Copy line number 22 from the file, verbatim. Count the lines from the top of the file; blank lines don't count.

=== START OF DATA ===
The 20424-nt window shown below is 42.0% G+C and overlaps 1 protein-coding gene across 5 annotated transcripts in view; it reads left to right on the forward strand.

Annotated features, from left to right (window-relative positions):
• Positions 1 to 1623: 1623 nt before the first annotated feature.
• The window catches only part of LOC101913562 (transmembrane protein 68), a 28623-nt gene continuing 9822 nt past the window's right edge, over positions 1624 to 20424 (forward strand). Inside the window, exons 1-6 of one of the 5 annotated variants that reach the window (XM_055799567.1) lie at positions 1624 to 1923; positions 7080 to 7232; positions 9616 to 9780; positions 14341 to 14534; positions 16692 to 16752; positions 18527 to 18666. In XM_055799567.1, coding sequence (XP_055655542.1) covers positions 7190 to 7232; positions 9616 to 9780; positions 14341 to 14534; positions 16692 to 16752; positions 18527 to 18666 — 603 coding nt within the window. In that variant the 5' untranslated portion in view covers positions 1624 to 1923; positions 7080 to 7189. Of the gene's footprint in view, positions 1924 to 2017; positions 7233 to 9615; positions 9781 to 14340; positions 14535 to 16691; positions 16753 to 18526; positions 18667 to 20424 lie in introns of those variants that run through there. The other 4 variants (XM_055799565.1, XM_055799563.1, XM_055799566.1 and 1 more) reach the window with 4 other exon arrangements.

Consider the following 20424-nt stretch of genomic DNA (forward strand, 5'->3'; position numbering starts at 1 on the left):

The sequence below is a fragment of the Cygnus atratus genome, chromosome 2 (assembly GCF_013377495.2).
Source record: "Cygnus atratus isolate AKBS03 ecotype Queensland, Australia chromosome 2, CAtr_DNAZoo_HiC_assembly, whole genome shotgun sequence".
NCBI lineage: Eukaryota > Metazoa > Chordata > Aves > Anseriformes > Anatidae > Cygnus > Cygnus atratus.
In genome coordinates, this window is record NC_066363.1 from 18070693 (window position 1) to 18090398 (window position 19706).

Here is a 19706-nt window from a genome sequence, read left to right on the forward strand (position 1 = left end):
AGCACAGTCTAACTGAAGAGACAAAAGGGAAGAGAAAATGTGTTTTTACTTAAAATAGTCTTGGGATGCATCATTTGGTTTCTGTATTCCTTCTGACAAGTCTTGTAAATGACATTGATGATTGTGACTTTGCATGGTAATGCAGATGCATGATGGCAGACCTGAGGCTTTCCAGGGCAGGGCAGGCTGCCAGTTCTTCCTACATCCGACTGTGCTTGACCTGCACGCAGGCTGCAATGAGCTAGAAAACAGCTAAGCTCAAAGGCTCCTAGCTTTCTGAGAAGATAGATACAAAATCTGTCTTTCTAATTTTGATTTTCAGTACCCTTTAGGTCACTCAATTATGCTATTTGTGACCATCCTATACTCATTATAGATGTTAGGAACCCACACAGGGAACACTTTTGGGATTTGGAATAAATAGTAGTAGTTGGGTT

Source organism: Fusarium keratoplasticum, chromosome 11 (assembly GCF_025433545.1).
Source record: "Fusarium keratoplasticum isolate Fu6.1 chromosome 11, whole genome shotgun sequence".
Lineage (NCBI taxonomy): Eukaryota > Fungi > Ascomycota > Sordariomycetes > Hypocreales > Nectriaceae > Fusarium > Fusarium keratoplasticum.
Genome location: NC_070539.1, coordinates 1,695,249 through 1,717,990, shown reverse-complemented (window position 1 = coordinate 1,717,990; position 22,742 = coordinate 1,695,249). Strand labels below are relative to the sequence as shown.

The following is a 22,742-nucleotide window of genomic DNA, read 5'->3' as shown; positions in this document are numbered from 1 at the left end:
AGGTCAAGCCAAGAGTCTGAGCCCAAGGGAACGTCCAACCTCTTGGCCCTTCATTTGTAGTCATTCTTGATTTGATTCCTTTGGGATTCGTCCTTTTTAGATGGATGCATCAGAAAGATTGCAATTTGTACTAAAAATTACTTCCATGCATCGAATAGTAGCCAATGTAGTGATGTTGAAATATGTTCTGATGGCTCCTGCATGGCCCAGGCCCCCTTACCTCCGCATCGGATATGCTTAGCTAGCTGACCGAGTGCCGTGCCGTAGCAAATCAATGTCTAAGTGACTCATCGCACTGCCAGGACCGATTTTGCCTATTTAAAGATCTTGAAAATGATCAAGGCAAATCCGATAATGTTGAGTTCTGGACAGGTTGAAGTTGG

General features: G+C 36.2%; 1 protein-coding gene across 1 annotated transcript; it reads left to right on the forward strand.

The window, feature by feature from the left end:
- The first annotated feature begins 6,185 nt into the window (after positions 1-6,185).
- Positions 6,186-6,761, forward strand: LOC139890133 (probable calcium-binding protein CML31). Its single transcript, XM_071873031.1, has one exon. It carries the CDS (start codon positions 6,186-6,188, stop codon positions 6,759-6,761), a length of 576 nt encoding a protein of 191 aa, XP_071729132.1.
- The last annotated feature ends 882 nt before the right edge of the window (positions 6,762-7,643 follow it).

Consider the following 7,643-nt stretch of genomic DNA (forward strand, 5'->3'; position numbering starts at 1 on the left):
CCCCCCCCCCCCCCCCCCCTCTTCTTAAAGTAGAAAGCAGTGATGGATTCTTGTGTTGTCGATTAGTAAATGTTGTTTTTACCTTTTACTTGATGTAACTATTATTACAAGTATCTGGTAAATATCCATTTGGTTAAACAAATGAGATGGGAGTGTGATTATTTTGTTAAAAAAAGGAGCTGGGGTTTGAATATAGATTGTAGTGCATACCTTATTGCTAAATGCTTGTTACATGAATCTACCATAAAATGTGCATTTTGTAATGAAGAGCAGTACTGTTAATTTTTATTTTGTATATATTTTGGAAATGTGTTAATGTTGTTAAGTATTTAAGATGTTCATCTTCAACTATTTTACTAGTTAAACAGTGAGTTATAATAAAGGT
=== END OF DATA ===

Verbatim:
- The last annotated feature ends 882 nt before the right edge of the window (positions 6,762-7,643 follow it).